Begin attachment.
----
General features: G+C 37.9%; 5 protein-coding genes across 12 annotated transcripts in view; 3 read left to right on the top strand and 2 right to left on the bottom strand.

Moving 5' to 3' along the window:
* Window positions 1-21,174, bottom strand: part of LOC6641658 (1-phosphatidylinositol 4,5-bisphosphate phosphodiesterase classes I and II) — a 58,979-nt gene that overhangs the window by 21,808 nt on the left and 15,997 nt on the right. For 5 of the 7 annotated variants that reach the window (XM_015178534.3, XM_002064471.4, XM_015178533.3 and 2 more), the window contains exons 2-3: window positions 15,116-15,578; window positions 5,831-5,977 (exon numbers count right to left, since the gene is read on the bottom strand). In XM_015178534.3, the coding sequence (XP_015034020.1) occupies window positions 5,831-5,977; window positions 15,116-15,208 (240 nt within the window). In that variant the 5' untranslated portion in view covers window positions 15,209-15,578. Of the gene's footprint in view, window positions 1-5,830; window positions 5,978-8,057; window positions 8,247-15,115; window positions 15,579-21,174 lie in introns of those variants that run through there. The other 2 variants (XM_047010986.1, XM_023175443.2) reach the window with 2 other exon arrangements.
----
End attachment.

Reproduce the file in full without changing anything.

General features: G+C 37.9%; 5 protein-coding genes across 12 annotated transcripts in view; 3 read left to right on the top strand and 2 right to left on the bottom strand.

Moving 5' to 3' along the window:
* Window positions 1-21,174, bottom strand: part of LOC6641658 (1-phosphatidylinositol 4,5-bisphosphate phosphodiesterase classes I and II) — a 58,979-nt gene that overhangs the window by 21,808 nt on the left and 15,997 nt on the right. For 5 of the 7 annotated variants that reach the window (XM_015178534.3, XM_002064471.4, XM_015178533.3 and 2 more), the window contains exons 2-3: window positions 15,116-15,578; window positions 5,831-5,977 (exon numbers count right to left, since the gene is read on the bottom strand). In XM_015178534.3, the coding sequence (XP_015034020.1) occupies window positions 5,831-5,977; window positions 15,116-15,208 (240 nt within the window). In that variant the 5' untranslated portion in view covers window positions 15,209-15,578. Of the gene's footprint in view, window positions 1-5,830; window positions 5,978-8,057; window positions 8,247-15,115; window positions 15,579-21,174 lie in introns of those variants that run through there. The other 2 variants (XM_047010986.1, XM_023175443.2) reach the window with 2 other exon arrangements.